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ACS Appl Mater Interfaces. 2013 Aug 14;5(15):6968-74. doi: 10.1021/am402450w. Epub 2013 Aug 2.

Understanding the role of vanadium in enhancing the low-temperature hydrogenation kinetics of an Mg thin film.

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Material Measurement Laboratory, National Institute of Standards and Technology, Gaithersburg, Maryland 20899, United States.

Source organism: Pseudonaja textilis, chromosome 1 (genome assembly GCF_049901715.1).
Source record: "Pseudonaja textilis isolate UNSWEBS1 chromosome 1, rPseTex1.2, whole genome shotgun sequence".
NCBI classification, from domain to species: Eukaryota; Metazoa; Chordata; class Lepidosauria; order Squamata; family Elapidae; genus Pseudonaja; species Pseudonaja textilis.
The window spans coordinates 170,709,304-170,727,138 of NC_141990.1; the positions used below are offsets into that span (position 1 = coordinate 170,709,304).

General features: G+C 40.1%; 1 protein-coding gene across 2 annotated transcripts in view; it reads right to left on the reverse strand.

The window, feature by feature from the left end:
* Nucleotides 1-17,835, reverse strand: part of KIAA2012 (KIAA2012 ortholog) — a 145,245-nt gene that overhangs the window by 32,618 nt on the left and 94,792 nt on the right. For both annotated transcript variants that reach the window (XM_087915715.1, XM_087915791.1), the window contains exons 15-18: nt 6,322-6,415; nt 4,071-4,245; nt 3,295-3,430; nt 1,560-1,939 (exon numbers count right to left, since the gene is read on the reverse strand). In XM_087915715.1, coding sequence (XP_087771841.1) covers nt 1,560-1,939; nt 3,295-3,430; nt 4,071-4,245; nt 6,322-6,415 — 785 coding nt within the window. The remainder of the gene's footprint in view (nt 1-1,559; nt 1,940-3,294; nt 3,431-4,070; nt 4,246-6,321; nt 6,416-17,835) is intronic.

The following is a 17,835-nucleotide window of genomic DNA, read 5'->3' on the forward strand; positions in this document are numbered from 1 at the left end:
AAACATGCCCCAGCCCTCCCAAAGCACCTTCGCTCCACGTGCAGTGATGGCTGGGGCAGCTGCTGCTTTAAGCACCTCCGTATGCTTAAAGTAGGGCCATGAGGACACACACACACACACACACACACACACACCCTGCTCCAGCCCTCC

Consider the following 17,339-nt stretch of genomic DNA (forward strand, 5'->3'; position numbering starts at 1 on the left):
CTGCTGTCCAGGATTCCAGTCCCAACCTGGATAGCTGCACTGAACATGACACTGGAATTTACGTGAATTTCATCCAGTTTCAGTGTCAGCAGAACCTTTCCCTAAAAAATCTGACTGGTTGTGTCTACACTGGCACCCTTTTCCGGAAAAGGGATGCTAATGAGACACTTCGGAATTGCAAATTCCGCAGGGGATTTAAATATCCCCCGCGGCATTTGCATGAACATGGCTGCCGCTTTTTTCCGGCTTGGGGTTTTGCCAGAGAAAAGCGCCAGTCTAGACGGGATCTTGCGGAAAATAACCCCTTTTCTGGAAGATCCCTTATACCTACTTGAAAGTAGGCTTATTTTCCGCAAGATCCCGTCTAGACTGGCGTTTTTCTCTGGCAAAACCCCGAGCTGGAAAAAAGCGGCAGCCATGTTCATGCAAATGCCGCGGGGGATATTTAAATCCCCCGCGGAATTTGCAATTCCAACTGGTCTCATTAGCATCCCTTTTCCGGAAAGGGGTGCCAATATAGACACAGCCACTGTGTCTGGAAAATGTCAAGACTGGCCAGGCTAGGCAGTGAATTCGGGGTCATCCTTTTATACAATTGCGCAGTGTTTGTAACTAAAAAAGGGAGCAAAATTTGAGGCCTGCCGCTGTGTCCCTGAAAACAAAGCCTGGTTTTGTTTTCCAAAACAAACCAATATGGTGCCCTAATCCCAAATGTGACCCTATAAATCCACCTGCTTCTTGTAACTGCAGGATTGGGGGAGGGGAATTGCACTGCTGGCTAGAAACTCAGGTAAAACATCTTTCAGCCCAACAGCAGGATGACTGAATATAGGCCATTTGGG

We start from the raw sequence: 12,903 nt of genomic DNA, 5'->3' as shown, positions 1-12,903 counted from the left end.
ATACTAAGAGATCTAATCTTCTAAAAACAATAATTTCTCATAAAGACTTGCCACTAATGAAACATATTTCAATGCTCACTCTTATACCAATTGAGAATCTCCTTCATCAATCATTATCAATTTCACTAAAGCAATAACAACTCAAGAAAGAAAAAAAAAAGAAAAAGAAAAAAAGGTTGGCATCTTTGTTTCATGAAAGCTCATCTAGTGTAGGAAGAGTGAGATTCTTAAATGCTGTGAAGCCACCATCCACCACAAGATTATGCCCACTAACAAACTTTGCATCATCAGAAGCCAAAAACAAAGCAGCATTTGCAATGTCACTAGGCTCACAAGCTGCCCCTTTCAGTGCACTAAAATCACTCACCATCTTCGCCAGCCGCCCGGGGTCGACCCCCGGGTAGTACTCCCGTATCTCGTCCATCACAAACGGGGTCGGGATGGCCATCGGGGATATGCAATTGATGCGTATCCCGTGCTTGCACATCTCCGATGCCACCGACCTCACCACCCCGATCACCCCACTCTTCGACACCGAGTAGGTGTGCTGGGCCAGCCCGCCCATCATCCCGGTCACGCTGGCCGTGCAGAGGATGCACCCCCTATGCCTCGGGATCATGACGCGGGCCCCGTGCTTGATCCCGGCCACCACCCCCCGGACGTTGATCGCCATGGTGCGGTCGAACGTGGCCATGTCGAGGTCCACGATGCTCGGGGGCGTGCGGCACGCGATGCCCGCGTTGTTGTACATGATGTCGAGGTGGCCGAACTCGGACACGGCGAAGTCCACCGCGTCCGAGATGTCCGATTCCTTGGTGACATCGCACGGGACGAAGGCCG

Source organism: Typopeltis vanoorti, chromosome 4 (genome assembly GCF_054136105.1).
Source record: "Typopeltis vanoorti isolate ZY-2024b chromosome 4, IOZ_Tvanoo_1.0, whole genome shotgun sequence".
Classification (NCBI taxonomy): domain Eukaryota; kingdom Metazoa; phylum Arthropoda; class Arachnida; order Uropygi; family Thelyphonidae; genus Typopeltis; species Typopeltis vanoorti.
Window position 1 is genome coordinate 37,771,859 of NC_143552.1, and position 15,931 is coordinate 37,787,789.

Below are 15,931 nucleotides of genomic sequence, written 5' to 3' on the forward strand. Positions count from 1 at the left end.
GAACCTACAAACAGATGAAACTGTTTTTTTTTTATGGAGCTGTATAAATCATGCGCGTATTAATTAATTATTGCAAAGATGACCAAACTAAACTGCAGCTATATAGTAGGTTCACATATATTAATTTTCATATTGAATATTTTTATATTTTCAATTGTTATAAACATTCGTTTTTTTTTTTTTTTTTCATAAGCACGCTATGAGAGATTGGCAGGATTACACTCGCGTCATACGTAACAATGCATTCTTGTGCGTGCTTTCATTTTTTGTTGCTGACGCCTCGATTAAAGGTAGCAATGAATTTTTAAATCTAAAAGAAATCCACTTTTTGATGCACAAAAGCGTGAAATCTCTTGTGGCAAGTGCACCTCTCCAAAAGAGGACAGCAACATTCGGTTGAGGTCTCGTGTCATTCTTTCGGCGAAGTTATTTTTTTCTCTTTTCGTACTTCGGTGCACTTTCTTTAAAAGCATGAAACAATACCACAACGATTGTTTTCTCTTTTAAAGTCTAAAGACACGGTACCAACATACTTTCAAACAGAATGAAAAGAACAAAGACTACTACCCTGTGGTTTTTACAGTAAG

Mg100-xVx (x = 0 to 15) thin films capped with Pd were prepared by electron beam codeposition and studied for their hydrogenation/dehydrogenation kinetics and cycling properties at 140 °C under hydrogenation pressures of 0.1 MPa. It has been found that the Mg100-xVx thin films show significantly higher reversible hydrogen-storage capacity and faster kinetics in comparison with a pure Mg thin film; for instance, the maximum hydrogen absorption (3.7% mass fraction hydrogen) can be obtained in the fifth cycle for Mg90V10 in less than 5 min. The addition of V clearly plays a favorable role in improving the reversible hydrogen-storage capacity of an Mg film; however, with increasing hydrogenation/dehydrogenation cycles the hydrogen-storage capacity gradually deteriorates. To explore the origin of the effect of V on the improved hydrogenation of an Mg thin film, in this work we focused on studying the structural variations of the Mg90V10 thin film before and after hydrogenation at different stages of cycling; the films were investigated by X-ray diffraction as well as scanning and transmission electron microscopy. We concluded that (1) early in the absorption/desorption cycling the as-deposited structure of percolating layers of nanocrystalline V throughout a Mg matrix is preserved; (2) the percolating V layers envelope fine Mg grains and act as (a) dispersers that isolate small Mg grains, (b) fast diffusers of hydrogen, and (c) hydrogen catalysts at the Mg/V interface to form MgH2; and (3) with progressive cycling, the continuous layers of V aggregate to spherical nanoparticles, which interrupts the continuity of fast hydrogen diffusion through V.

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